This growth is based on a strong foundation of policy reforms, public & private investment, and consumer spending in various end-use sectors such as building construction, renewable energy, electric mobility, industrial, railways & metros, power transmission & distribution, and white goods.
The copper demand registered double-digit growth for consecutive years after a contraction in FY21 due to the COVID-19 pandemic. The current trend indicates sustained and robust growth opportunities for new investments in the Indian copper industry.
The transportation sector, including automotive, railways, and metros, is one of the primary drivers of this growth, which has witnessed a 34 percent increase in copper demand. This can be attributed to the electrification & modernisation of railways, the addition of rapid transportation, and 21% growth in sales of automobiles including the rising adoption of electric vehicles (EVs).
In the construction sector, an 11% growth in copper demand can be attributed to the increased use of copper per square foot, especially in premium, high and middle-income houses.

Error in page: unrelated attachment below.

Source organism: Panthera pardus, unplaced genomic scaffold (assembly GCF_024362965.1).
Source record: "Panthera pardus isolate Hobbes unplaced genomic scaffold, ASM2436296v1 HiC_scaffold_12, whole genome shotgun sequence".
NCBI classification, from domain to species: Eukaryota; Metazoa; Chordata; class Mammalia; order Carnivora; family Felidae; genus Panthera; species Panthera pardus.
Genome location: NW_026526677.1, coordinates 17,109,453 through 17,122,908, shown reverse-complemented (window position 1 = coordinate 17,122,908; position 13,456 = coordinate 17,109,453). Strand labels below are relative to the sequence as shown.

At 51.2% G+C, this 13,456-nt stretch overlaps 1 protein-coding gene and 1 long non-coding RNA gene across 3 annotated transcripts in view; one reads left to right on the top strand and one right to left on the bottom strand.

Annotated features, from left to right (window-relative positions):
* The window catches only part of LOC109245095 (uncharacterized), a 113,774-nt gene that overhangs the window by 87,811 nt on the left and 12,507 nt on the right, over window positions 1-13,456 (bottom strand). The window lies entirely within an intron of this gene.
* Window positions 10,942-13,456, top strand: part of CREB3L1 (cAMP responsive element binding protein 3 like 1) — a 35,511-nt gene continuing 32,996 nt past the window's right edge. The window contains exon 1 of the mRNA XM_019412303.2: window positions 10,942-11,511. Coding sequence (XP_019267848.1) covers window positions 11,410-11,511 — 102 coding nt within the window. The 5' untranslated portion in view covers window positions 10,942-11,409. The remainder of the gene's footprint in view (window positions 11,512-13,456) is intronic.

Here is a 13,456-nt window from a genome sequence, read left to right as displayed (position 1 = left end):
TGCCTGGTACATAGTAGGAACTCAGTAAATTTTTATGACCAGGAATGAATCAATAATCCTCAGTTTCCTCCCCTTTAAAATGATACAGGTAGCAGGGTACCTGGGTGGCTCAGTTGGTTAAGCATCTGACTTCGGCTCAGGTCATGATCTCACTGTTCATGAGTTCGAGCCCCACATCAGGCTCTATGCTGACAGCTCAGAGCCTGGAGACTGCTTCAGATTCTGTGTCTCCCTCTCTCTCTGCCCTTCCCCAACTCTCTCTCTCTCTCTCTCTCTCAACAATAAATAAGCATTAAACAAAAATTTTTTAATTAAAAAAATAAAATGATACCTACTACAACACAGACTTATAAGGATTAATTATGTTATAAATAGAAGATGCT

The Production-Linked Incentive (PLI) scheme has driven capex expansion in industrial sectors, with INR 1.7 lakh Crore of investments being announced, leading to an increase in copper demand.The pent-up demand from FY21 and FY22, due to the COVID-19 pandemic, has resulted in remarkable growth in FY23 in the consumer durables sector, such as Room Air Conditioners (RACs) and electronic devices like laptops, PCs, and mobile phones. Rising disposable income has also contributed to this sector’s growth.Mayur Karmarkar, Managing Director, ICA India said, “Indian copper demand is driven by economic growth and infrastructure development. The copper demand will be further sustained in view of urbanization trend from the current 36% to 43% by 2035. The government has officially classified the metal as a critical mineral as it is essential for advancement in many sectors including hi-tech electronics, telecommunication, transportation, defense and clean energy transition.”
“As copper is a versatile material used in various forms and across many applications in clean energy solutions, thereby enabling abetment of 2/3rd of global Greenhouse Gas Emissions (GHG). One tonne of copper used in clean energy technologies saves between 100 to 3,750 tonnes of GHG emissions making copper not only an energy efficient but also an economic metal,” he added.
This demand was met through increased production of refined copper (cathode) from 485 KT in FY22 to 563 KT in FY23. To fill the balance supply gap, the net imports of refined copper increased by 180%, and 22% increase in the use of secondary copper (direct melt).